DURSLEY’s only primary school has just been boosted by over half a million pounds in grant money to help redevelop its ageing buildings.

Dursley Primary Academy was awarded the princely sum of £569,250 by the Education Funding Agency, which is being invested in a brand new kitchen and canteen area for its 277 pupils.

It will also pave the way to demolish the current rundown outbuilding housing the kitchen equipment, which will significantly cut costs for the academy.

A currently unoccupied wing of the main building is to be fitted out with new technology and will be able to serve the children in the gym hall.

Headteacher Paul Daniels told the Gazette he was delighted with the news and it would make a real difference to the children.

“We are over the moon,” he said.

“I think it is a message for the children, the teachers and the parents that things are continually moving forward for us and this continues the real positive story of our journey and what we want to give the children.”

The academy also provides meals for other primary schools in the area, including Cam Hopton, Uley, Coaley and Everlands.

This development will ensure they can meet the Government’s new initiative for free school meals for all infant-aged children for both the academy and the other schools.

The transition marks the start of a five-year plan by Mr Daniels to redevelop the school on Fourth Avenue which is too large for its pupil numbers.

Because funding is based on pupil numbers, it means the academy faces a constant struggle to maintain its buildings.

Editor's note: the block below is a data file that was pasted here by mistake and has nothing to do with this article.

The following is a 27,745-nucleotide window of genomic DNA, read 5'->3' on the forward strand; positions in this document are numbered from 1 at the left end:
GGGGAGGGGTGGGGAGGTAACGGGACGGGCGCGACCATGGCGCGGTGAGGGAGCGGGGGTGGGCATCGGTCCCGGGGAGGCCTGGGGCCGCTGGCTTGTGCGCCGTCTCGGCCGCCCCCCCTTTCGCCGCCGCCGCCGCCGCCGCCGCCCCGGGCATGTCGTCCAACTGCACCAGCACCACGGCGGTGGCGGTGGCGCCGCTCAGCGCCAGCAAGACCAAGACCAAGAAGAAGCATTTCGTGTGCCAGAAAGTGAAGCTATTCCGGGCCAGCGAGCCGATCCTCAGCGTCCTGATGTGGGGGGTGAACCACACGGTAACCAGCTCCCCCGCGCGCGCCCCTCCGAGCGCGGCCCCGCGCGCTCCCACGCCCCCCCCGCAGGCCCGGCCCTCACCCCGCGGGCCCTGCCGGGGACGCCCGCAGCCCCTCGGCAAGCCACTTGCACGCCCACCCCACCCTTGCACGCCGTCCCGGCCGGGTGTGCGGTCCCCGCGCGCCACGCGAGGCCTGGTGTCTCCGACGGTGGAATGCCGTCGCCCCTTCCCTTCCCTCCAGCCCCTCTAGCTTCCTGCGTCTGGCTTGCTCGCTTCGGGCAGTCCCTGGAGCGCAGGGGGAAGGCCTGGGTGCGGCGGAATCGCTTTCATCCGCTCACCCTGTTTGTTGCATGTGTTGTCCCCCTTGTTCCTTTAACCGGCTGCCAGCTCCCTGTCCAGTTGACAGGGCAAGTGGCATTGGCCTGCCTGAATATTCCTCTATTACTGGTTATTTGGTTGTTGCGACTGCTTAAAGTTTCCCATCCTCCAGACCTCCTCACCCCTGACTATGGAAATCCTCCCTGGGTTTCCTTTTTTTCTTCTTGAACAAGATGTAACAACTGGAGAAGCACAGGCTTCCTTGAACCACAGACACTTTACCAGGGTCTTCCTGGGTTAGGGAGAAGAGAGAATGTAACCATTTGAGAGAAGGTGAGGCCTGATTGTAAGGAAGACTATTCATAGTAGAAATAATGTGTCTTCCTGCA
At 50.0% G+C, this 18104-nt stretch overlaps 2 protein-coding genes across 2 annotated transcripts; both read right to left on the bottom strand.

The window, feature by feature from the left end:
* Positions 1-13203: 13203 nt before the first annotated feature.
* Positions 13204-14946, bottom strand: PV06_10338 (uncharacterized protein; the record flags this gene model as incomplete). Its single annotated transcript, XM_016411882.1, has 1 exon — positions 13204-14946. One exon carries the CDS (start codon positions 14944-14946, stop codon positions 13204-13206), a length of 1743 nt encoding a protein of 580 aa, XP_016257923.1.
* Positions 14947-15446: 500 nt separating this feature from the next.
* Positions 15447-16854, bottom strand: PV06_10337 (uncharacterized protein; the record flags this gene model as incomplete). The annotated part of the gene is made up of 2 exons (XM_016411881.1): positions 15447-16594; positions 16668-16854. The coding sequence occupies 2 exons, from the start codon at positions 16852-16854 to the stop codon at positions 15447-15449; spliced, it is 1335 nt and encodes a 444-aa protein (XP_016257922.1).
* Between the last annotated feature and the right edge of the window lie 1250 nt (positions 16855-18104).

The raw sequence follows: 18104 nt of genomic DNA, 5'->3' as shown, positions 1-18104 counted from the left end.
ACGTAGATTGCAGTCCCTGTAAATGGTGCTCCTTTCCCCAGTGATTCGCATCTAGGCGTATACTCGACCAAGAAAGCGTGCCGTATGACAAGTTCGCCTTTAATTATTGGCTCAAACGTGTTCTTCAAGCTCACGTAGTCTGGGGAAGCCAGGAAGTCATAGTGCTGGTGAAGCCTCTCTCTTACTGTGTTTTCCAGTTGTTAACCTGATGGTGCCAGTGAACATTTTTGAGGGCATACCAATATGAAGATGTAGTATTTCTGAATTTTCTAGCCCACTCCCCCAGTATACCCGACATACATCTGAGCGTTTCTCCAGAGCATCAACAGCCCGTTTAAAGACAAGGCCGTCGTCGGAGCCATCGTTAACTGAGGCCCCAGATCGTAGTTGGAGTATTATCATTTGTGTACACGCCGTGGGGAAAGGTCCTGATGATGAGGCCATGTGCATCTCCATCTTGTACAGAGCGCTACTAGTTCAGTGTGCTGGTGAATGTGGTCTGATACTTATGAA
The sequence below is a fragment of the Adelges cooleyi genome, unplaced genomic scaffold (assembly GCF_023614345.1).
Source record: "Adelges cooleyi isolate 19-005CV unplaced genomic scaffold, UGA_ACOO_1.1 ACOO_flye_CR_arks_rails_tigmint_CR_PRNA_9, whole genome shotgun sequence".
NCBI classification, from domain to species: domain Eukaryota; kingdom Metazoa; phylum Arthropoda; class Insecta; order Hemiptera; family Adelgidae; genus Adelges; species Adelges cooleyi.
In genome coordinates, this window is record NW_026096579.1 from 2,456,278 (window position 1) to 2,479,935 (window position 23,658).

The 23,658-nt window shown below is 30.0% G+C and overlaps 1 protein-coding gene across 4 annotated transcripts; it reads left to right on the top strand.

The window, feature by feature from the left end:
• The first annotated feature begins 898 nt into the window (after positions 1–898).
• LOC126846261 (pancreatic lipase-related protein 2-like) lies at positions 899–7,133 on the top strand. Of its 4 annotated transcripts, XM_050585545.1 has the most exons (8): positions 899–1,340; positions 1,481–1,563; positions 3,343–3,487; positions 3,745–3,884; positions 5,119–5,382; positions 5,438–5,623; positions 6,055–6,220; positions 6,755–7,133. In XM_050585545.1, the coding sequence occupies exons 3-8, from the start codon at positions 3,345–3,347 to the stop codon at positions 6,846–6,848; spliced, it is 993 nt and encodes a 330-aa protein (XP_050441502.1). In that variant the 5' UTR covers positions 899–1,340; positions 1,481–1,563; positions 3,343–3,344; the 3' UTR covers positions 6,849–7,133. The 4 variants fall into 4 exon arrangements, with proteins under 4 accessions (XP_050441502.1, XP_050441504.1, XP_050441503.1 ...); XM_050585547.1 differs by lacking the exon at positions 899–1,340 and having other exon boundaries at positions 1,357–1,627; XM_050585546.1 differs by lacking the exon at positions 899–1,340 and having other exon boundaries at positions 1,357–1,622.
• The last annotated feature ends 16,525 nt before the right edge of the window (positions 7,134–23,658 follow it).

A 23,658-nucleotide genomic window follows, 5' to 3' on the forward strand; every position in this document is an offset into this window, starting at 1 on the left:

“The issue is we have a large building and have great learning spaces but we do not have sufficient funding to maintain that,” said Mr Smith.

The school has gone from strength to strength since November 2011 when it received an “unsatisfactory” Ofsted report which Mr Daniels, who took over the running of the school shortly after, admitted was “traumatic” for the staff.

By May 2012, the education establishment was told it was making good progress and by February 2013 it had boosted its Ofsted rating by two places up to “good”, announcing soon after it would become an academy.

The change, which meant the school left the direct control of the local authority and instead would be supported by sponsor Diocese of Gloucester Academies Trust, ensures the school can apply twice a year to the EFA for grants.

Mr Daniels said the grant was a good argument for turning to an academy, sometimes seen as a controversial move, but it had not changed the school’s core values.

“The same magic is happening everyday. Same teachers, same children, same school,” he said.

“I am really really lucky to have the staff I have and without them to lead and make the difference, none of this would have been possible at all.”